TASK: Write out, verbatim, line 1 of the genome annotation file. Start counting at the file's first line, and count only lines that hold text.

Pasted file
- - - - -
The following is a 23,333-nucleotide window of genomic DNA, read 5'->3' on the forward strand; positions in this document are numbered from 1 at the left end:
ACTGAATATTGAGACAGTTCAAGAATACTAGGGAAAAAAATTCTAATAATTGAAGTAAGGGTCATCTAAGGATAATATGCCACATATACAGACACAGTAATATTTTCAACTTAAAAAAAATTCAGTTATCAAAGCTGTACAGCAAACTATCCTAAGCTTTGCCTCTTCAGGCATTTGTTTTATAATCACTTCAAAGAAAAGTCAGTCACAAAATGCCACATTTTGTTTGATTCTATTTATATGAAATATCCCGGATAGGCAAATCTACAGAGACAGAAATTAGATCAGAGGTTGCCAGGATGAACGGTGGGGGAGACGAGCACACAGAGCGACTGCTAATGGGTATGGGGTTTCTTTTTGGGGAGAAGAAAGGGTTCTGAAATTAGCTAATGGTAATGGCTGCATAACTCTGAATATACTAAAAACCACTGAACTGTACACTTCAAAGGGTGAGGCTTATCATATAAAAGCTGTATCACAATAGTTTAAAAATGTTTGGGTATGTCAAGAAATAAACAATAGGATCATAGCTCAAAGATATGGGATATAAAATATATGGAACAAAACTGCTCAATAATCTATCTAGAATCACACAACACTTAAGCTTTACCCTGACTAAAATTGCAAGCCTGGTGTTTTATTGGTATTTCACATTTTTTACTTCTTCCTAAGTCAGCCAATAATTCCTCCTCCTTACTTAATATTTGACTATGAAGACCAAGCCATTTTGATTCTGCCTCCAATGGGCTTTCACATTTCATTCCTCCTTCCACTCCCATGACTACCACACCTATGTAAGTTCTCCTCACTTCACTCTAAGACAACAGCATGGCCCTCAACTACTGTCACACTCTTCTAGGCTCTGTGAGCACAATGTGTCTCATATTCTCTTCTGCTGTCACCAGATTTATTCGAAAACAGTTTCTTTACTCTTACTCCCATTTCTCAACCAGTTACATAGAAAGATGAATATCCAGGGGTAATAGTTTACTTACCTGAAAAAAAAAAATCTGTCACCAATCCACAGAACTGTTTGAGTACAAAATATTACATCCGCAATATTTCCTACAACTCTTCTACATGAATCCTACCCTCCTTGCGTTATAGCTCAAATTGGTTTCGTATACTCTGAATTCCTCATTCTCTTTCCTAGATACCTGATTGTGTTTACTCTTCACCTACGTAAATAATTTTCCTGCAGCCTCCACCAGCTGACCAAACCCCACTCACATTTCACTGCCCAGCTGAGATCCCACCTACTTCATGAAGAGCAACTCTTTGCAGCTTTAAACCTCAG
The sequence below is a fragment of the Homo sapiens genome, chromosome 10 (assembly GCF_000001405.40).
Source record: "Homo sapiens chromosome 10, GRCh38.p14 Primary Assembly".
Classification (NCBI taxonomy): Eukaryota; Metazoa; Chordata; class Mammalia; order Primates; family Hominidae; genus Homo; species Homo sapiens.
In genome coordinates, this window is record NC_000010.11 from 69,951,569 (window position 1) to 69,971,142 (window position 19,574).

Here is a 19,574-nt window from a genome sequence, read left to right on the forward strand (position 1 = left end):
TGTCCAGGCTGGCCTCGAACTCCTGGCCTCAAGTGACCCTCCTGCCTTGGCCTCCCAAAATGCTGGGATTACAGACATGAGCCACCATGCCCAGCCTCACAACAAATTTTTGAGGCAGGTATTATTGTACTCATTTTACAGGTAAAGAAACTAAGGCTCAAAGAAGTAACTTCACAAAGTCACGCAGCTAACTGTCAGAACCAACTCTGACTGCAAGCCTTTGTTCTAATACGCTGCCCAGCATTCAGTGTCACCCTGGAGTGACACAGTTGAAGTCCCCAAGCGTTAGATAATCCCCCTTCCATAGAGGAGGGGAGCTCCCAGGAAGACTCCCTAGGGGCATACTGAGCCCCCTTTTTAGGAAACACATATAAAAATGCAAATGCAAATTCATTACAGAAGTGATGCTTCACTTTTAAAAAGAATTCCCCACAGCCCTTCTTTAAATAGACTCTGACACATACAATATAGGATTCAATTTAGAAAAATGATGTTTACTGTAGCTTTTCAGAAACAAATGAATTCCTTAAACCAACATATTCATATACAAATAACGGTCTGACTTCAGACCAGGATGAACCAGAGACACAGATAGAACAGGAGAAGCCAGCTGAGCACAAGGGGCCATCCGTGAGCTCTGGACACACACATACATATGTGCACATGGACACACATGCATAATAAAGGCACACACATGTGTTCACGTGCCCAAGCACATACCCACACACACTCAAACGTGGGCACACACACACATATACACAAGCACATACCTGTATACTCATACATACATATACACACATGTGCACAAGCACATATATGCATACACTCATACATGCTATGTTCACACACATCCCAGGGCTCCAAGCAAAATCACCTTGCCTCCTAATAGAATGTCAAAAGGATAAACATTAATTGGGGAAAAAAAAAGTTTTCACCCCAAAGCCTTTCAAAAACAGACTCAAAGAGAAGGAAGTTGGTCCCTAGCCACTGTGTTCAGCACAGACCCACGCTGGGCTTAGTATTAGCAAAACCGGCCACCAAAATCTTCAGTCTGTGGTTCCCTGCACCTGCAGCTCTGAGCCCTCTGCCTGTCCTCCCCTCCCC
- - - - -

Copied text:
The following is a 23,333-nucleotide window of genomic DNA, read 5'->3' on the forward strand; positions in this document are numbered from 1 at the left end: